In the world of Margaret Walsh, you're either lucky or you're not. And as a single mother who just lost her job at the Dollar Store, can't pay the rent, and can't, for the life of her, make it out of South Boston, her luck feels like it's finally run out. She's even hopeless at bingo.
It's the kind of life that will harden a "woman" into a "broad"—a tough old broad, one might say, who tells it like it is, with a smattering of racist slurs and profanity (followed by a gracious "Pardon my French"). Even the "g" in her name is hard: Margie. Like she grew up on the same block as Marky Mark, and lived around the corner from Roseanne.
It's hard to tell if we're supposed to like or loathe Margie, the lead character in David Lindsay-Abaire's Good People, now on stage at Seattle Repertory Theatre. The Pulitzer-winning playwright of Rabbit Hole paints a complex picture of the hard-luck life, pitting Margie against a former flame, Mike—the now well-to-do Dr. Mike—when she goes looking for work. One Southie never left the neighborhood; the other escaped due to "hard work" and "perseverance," the kind of words you see on posters in college dorm rooms.
Or, as Margie would call it, luck.
Much like Clybourne Park at Seattle Rep last year, Lindsay-Abaire's comedy tells it like it is—tackling class, race, and relationships with a frankness that makes Seattle audiences laugh, and then look around to see if it's okay to laugh. Good People is in high demand, being produced across the country after finishing a stellar run on Broadway (with Frances McDormand as Margie), much because of its frankness. People want to talk about these issues—about whether the American Dream is only a reality for a few—and Seattle Rep wants a wider audience to get involved.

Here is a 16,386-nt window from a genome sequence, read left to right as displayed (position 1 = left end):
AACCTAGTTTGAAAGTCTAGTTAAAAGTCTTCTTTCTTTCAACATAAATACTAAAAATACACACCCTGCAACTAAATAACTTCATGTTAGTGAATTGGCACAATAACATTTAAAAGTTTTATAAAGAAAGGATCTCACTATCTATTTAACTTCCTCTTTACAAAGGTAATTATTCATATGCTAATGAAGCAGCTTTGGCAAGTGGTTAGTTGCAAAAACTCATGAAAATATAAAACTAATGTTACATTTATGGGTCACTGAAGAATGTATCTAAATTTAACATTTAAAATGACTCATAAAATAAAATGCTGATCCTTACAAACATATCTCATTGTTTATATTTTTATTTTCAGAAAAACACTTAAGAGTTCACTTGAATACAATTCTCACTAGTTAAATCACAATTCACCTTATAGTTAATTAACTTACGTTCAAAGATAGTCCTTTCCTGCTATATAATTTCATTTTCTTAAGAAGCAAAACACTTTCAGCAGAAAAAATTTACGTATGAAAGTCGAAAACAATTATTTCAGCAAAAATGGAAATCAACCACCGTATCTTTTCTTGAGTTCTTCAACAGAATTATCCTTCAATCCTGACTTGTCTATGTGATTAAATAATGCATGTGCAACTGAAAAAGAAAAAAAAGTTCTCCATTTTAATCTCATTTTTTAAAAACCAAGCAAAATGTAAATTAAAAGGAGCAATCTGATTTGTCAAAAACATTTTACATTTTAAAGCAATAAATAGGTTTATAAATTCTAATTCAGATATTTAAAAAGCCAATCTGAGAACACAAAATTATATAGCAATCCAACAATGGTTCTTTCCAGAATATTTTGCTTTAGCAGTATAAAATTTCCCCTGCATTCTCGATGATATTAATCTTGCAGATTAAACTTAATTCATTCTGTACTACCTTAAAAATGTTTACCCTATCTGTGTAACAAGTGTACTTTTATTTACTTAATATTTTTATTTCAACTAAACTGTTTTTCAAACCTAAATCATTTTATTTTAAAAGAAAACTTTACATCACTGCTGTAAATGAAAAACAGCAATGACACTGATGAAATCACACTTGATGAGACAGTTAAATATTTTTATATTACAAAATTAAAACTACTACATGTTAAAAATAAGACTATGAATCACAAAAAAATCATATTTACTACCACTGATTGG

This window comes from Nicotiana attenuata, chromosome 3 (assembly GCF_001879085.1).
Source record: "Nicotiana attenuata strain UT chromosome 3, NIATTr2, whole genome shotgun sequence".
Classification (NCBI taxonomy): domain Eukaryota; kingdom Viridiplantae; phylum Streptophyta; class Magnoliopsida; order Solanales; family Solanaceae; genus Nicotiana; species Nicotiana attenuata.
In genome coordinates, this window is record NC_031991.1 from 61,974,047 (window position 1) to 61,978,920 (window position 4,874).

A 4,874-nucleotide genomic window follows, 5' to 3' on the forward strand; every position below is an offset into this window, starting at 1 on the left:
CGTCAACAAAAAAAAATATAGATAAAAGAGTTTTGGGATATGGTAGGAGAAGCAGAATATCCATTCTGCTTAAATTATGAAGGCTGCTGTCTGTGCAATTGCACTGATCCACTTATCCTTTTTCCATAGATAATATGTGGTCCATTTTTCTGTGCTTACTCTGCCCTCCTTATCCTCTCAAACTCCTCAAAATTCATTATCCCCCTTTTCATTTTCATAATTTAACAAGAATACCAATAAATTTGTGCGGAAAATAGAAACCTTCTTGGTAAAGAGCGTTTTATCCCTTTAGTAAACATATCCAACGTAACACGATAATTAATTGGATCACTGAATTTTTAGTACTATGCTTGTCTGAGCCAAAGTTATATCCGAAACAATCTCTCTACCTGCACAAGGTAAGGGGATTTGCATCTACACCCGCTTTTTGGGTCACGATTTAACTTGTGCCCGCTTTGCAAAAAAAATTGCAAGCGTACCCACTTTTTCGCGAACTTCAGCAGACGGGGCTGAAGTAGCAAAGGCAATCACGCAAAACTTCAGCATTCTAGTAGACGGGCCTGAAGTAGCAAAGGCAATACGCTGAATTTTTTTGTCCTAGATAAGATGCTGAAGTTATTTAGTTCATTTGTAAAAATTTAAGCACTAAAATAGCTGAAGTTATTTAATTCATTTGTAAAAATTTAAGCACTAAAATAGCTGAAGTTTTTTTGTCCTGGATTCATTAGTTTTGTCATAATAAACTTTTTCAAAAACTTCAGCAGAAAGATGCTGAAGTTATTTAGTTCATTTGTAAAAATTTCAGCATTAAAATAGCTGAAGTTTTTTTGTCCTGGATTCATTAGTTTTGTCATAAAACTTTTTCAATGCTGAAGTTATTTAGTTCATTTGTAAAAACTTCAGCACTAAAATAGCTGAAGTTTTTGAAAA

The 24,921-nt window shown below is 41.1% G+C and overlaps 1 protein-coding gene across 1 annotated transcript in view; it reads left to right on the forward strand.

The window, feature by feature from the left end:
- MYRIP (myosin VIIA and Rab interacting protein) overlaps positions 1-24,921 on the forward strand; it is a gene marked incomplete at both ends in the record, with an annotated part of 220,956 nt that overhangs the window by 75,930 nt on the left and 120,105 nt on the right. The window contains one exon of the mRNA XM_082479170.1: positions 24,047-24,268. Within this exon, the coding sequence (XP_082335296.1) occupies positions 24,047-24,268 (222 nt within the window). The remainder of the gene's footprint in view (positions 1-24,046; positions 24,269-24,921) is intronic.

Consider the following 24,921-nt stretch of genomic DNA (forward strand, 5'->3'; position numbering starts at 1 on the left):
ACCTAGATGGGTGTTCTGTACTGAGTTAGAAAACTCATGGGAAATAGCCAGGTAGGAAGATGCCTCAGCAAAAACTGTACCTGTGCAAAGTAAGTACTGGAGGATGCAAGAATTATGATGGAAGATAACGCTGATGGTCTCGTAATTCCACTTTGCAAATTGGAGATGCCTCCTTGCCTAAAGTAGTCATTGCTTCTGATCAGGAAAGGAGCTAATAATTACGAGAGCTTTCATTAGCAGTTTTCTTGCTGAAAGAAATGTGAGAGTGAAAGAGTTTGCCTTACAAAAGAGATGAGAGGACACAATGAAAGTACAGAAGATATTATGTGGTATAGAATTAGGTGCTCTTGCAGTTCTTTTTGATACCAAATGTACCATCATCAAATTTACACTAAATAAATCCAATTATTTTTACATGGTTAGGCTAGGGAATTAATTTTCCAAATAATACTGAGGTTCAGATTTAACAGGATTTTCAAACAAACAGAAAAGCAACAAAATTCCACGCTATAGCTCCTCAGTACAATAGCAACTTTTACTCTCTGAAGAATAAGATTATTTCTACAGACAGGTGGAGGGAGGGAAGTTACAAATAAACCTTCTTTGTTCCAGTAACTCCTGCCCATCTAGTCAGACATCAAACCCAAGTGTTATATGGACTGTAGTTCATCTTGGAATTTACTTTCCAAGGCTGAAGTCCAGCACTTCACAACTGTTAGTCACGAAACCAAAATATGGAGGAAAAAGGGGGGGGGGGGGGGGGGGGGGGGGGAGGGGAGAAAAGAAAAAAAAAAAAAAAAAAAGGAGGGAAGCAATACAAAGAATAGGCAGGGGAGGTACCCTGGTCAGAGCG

Which is why, as of today, the theater is making 25 $1 tickets available for every performance through the March 31 run. Tickets go on sale at the box office at noon, day of show, and when they run out, they're out. Are you feeling lucky?
Thru Mar 31, Seattle Rep, $1–$75